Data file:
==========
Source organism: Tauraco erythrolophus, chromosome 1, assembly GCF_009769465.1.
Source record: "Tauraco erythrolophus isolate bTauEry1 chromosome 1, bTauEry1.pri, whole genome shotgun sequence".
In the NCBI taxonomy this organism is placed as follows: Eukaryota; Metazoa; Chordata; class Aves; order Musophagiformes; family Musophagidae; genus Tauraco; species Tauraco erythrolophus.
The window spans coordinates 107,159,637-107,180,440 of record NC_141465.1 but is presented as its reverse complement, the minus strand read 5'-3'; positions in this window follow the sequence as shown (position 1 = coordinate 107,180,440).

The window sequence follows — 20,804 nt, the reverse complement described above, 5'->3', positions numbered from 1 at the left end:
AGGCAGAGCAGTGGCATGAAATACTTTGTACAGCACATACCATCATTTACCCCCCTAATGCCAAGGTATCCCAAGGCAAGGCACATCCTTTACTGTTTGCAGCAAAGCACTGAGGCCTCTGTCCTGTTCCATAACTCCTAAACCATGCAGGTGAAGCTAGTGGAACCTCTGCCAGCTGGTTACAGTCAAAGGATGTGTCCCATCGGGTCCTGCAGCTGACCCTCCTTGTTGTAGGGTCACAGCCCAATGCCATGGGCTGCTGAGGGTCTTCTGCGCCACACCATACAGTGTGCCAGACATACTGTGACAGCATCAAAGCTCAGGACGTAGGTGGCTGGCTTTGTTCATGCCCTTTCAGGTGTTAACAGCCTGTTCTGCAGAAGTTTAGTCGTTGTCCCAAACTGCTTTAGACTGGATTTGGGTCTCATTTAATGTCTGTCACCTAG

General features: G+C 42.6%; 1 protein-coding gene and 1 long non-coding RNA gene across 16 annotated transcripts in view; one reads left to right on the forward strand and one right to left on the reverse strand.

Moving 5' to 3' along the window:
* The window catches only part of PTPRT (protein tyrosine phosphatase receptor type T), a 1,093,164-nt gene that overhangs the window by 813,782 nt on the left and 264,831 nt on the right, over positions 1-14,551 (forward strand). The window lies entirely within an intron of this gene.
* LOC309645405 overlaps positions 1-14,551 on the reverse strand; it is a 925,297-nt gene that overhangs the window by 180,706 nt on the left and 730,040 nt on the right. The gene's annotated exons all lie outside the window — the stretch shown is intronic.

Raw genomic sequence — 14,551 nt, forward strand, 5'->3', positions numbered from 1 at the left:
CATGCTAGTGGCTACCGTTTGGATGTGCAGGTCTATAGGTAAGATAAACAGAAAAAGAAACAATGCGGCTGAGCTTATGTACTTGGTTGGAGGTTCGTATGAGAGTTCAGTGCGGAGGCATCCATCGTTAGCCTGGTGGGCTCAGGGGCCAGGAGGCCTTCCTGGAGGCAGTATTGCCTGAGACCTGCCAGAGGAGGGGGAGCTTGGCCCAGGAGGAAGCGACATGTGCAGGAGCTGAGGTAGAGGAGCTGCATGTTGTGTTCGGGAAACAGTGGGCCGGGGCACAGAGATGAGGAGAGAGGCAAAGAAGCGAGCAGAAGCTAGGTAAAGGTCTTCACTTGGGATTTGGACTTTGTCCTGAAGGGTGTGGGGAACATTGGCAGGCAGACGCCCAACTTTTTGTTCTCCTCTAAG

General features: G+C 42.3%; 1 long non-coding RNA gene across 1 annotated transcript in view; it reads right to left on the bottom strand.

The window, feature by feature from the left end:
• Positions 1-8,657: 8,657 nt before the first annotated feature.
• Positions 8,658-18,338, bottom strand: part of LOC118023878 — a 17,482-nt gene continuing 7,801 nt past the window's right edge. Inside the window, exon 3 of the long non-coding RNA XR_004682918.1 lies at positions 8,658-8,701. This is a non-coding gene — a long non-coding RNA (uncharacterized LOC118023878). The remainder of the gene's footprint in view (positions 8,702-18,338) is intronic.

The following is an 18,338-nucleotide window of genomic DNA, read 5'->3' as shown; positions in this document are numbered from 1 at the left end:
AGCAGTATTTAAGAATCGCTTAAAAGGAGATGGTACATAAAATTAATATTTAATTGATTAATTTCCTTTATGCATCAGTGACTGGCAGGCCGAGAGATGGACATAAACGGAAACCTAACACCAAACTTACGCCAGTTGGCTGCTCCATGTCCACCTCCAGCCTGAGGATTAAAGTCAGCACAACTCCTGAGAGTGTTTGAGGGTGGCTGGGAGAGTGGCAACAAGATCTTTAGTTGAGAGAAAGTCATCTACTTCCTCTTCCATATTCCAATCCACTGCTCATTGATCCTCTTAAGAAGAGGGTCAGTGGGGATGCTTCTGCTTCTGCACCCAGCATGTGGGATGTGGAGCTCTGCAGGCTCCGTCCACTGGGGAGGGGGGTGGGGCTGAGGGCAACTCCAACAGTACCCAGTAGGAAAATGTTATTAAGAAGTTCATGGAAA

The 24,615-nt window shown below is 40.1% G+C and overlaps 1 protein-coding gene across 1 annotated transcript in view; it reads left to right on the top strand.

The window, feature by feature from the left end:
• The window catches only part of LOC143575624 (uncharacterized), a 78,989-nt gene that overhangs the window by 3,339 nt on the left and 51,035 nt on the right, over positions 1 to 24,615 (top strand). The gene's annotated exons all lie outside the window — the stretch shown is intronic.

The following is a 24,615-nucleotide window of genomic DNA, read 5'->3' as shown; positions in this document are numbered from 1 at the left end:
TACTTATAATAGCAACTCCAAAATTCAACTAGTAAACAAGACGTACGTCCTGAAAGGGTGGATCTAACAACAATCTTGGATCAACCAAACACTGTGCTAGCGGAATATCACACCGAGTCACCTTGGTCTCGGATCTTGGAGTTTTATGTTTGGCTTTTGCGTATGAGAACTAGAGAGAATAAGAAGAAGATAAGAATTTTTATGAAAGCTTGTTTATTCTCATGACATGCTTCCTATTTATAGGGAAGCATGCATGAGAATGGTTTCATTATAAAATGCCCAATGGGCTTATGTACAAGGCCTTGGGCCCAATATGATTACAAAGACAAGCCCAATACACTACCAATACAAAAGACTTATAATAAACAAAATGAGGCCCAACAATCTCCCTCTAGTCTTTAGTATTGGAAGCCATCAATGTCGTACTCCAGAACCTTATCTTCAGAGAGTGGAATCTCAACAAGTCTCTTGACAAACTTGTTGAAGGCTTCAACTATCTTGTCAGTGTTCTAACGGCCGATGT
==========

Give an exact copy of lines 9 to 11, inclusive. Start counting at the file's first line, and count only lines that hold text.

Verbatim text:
* The window catches only part of PTPRT (protein tyrosine phosphatase receptor type T), a 1,093,164-nt gene that overhangs the window by 813,782 nt on the left and 264,831 nt on the right, over positions 1-14,551 (forward strand). The window lies entirely within an intron of this gene.
* LOC309645405 overlaps positions 1-14,551 on the reverse strand; it is a 925,297-nt gene that overhangs the window by 180,706 nt on the left and 730,040 nt on the right. The gene's annotated exons all lie outside the window — the stretch shown is intronic.

Raw genomic sequence — 14,551 nt, forward strand, 5'->3', positions numbered from 1 at the left: